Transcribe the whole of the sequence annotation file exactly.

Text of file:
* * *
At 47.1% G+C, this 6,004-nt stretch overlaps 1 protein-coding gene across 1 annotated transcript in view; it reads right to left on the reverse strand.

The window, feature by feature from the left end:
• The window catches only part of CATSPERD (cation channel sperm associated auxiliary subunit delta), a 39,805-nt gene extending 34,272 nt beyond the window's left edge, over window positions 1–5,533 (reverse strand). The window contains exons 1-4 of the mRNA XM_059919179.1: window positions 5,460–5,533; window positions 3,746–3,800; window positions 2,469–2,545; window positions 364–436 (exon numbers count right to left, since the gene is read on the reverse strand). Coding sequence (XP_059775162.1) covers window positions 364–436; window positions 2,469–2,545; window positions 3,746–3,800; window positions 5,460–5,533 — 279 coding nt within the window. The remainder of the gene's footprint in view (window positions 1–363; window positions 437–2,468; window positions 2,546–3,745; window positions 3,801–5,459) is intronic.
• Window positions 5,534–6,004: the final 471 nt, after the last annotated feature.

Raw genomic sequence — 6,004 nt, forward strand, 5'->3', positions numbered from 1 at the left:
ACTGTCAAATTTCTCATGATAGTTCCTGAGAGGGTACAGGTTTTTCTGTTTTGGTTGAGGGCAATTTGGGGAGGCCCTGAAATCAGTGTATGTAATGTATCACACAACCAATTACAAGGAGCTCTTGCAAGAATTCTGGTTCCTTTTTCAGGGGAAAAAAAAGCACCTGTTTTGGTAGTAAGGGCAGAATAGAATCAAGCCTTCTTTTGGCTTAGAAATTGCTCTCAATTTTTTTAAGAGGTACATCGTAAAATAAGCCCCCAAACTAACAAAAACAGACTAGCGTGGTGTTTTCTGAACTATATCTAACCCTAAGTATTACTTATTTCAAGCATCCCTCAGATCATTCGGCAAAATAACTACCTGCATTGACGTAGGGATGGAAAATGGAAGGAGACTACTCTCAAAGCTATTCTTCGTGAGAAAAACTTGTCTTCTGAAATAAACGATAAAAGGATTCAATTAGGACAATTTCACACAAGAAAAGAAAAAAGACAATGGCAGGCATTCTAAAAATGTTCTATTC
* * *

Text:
At 47.1% G+C, this 6,004-nt stretch overlaps 1 protein-coding gene across 1 annotated transcript in view; it reads right to left on the reverse strand.

The window, feature by feature from the left end:
• The window catches only part of CATSPERD (cation channel sperm associated auxiliary subunit delta), a 39,805-nt gene extending 34,272 nt beyond the window's left edge, over window positions 1–5,533 (reverse strand). The window contains exons 1-4 of the mRNA XM_059919179.1: window positions 5,460–5,533; window positions 3,746–3,800; window positions 2,469–2,545; window positions 364–436 (exon numbers count right to left, since the gene is read on the reverse strand). Coding sequence (XP_059775162.1) covers window positions 364–436; window positions 2,469–2,545; window positions 3,746–3,800; window positions 5,460–5,533 — 279 coding nt within the window. The remainder of the gene's footprint in view (window positions 1–363; window positions 437–2,468; window positions 2,546–3,745; window positions 3,801–5,459) is intronic.
• Window positions 5,534–6,004: the final 471 nt, after the last annotated feature.

Raw genomic sequence — 6,004 nt, forward strand, 5'->3', positions numbered from 1 at the left:
ACTGTCAAATTTCTCATGATAGTTCCTGAGAGGGTACAGGTTTTTCTGTTTTGGTTGAGGGCAATTTGGGGAGGCCCTGAAATCAGTGTATGTAATGTATCACACAACCAATTACAAGGAGCTCTTGCAAGAATTCTGGTTCCTTTTTCAGGGGAAAAAAAAGCACCTGTTTTGGTAGTAAGGGCAGAATAGAATCAAGCCTTCTTTTGGCTTAGAAATTGCTCTCAATTTTTTTAAGAGGTACATCGTAAAATAAGCCCCCAAACTAACAAAAACAGACTAGCGTGGTGTTTTCTGAACTATATCTAACCCTAAGTATTACTTATTTCAAGCATCCCTCAGATCATTCGGCAAAATAACTACCTGCATTGACGTAGGGATGGAAAATGGAAGGAGACTACTCTCAAAGCTATTCTTCGTGAGAAAAACTTGTCTTCTGAAATAAACGATAAAAGGATTCAATTAGGACAATTTCACACAAGAAAAGAAAAAAGACAATGGCAGGCATTCTAAAAATGTTCTATTC